Rites and Prayers at the Last

I noticed this bit from the AP:

A Catholic priest administered last rites over the body of Justice Antonin Scalia after he died on a West Texas ranch.

Elizabeth O’Hara is a spokeswoman for the El Paso Catholic Diocese. She says Rev. Mike Alcuino was summoned from 30 miles away in Presidio to perform the traditional rites on Saturday afternoon.

The Church doesn’t perform rites “on” a dead person. There are Prayers for the Dead, which may be led by anyone.

Just because Justice Scalia’s friends summoned a priest to do something they didn’t understand, doesn’t mean he actually did as requested or expected. Fr Alcuino probably just said the Prayers for the Dead and nobody, including the media, was any the wiser for it.

And if “traditional” (meaning pre-conciliar) prayers were offered, then the liturgical fussbudgets among us are none the wiser for it either. If it was of some comfort to the family or followers of Justice Scalia to know that a priest came and did something spiritual, or even religious, then one purpose is fulfilled: comforting the mourners.


About catholicsensibility

Todd lives in the Pacific Northwest, serving a Catholic parish as a lay minister.
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One Response to Rites and Prayers at the Last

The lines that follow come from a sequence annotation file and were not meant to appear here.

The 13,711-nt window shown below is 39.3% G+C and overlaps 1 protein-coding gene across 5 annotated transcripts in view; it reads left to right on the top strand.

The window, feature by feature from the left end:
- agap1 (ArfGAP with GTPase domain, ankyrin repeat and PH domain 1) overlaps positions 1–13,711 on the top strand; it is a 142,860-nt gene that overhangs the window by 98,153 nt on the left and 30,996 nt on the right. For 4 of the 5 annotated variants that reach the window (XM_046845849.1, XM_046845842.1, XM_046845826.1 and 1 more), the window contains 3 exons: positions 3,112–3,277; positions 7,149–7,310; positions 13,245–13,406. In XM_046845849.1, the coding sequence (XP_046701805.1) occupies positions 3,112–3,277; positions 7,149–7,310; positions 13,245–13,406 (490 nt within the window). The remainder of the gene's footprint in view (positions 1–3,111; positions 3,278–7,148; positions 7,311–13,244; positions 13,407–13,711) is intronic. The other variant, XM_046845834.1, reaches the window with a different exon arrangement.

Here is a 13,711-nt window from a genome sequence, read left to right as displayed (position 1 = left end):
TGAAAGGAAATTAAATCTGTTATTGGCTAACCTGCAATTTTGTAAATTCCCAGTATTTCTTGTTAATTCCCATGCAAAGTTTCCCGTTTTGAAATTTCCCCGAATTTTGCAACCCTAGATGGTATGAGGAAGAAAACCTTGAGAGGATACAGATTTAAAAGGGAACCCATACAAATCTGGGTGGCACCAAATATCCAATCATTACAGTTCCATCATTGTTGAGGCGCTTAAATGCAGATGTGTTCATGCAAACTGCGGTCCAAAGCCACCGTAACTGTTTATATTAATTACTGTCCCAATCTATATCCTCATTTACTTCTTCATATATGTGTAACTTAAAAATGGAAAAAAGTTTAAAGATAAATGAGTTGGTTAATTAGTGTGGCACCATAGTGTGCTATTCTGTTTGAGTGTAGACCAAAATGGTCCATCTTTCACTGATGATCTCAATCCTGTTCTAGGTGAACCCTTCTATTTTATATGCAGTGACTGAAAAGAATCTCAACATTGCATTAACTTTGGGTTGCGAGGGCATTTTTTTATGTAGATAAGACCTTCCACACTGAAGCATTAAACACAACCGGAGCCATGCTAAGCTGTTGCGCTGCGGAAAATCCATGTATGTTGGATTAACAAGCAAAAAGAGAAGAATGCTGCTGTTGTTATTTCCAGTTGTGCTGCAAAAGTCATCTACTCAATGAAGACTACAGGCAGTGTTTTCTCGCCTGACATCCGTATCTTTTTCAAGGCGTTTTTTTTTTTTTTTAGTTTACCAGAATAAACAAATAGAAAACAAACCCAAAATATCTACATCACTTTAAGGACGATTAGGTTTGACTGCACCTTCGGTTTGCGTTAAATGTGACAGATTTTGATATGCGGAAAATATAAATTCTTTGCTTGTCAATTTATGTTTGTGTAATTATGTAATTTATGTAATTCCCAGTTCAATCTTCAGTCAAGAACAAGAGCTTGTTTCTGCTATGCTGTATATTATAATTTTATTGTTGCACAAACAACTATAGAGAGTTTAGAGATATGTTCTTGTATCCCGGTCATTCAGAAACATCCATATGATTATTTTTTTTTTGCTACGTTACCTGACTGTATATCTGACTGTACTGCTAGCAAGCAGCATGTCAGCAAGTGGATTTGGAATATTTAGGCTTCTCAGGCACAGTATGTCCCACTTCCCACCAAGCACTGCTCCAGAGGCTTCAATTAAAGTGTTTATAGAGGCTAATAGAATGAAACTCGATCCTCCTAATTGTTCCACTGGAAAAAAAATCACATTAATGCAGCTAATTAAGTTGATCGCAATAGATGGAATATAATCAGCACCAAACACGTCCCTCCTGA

1. FrMichael says:

    You would be surprised how many calls for anointing a dead body are made. My most recent instance was yesterday afternoon. The deceased was Methodist to boot, but the widow didn’t tell me until after I anointed. Fr. Z has a good post currently running about the time frame after declared death and refusing to anoint. I personally go with rigor mortis. “The Last Rites” now being a colloquial expression without any definite meaning, when I tell families that I conducted the “Last Rites” it means everything from Anointing with Apostolic Blessing, Commendation of the Dying and Viaticum on one end to Prayers for the Dead in a morgue at the other end. Rare is the family who asks a follow-up question about what I actually did, although some are now starting to ask, “Did you use the oil?” Or more often, I hear someone speaking in a foreign language to a relative on a cell phone that the priest (me) did, or did not, use oil. I know Spanish well enough to understand what is being said in other Romance languages too!

    He does go down a rabbit hole though with “conditional” anointing. That was suppressed some time ago. Either do it with the form or don’t! No reservations allowed for this sacrament.

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